Skip to main content

Tipping points

Our Positive Tipping Points are bringing change to the climate crisis

Our research at the University of Exeter highlights the growing threat of “tipping points” that could accelerate the climate crisis.

Exeter researchers are also identifying sources of hope: Positive Tipping Points. We have identified Positive Tipping Points in a range of areas – from agriculture and ecosystem regeneration to politics and public opinion. Some Positive Tipping Points are already in progress. Others are yet to be triggered. Understanding these areas and working to identify the opportunities could allow us to activate Tipping Points that could combine into cascades of positive change.

Our Tipping Points are creating positive change.

Discover how our vital research is helping combat the climate crisis.

In focus

Hope in the fight against climate change

We have left it too late to tackle climate change incrementally. It now requires transformational change, and a dramatic acceleration of progress.

Read more

"Just as Tipping Points are part of the greatest threat we face – the same logic may also provide the solution. At the University of Exeter, we have identified a variety of Positive Tipping Points in human societies that can propel rapid decarbonisation. This concept could unlock the stalemate – the sense that there's nothing we can do about climate change."

Professor Tim Lenton
Director of the Global Systems Institute

Triggering Positive Tipping Points in power generation

In the UK, power generation from coal has dropped to almost nothing within the last five years.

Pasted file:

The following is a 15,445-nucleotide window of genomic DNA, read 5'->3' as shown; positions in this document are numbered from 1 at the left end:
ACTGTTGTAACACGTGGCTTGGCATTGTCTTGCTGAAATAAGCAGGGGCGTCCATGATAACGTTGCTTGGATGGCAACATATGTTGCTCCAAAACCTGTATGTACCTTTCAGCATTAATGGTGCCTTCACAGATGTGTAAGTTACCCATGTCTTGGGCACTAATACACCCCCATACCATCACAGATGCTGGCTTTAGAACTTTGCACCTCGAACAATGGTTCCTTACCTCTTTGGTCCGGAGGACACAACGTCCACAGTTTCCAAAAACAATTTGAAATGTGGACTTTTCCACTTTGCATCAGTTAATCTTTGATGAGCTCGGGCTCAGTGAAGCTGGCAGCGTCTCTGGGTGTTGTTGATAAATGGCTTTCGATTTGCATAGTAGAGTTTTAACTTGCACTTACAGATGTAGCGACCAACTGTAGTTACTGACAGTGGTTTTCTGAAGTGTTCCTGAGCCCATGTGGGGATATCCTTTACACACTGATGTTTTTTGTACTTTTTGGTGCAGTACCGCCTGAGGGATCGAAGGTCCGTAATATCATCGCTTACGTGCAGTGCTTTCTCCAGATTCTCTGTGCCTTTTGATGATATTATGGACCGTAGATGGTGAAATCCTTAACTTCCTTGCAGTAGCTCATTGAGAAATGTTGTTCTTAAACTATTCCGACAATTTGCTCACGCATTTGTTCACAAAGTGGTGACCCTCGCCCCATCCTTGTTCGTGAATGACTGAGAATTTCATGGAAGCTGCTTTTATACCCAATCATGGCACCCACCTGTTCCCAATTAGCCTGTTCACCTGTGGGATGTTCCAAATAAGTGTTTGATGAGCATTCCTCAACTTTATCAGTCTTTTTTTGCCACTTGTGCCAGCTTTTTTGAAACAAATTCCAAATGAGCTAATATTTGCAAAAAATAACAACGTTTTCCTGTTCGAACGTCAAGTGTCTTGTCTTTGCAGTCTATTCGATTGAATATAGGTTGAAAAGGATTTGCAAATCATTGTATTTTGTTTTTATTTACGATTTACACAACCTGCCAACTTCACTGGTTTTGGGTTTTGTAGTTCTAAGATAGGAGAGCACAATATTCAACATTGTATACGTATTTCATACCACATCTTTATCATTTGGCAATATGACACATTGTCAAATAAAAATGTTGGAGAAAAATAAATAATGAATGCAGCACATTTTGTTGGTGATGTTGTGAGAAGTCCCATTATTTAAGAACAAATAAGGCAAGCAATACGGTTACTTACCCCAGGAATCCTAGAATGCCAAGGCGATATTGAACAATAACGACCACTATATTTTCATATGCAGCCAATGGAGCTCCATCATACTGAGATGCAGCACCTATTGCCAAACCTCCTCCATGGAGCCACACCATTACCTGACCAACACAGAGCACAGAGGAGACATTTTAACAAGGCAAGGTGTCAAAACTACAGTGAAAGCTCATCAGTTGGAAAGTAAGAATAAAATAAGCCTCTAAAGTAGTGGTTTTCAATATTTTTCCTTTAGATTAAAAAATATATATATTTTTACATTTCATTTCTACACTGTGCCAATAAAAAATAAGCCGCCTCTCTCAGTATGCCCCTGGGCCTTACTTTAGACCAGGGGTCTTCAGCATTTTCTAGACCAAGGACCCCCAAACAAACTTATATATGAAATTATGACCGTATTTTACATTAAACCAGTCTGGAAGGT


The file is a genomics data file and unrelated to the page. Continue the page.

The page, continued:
Read more

Triggering Positive Tipping Points to regenerate ecosystems

Human activity is putting unprecedented pressure on the natural world.

Read more

Positive Tipping Points accelerate electric vehicle revolution

Electric vehicles (EVs) are better for the environment than petrol or diesel cars.

Read more

Research talent spotlight

Professor Tim Lenton

Director, Global Systems Institute


  t.m.lenton@exeter.ac.uk 


Overview:

My research focuses on understanding the behaviour of the Earth as a whole system, the complex web of biological, geochemical and physical processes that shape the chemical composition of the atmosphere and oceans, as well as the climate of the Earth. I am particularly interested in how life has reshaped the planet in the past and what lessons we can draw from this as we proceed to reshape the planet now. My work identifying tipping points in the climate system has led me on to examine positive tipping points within our social systems which could help accelerate progress towards a sustainable future.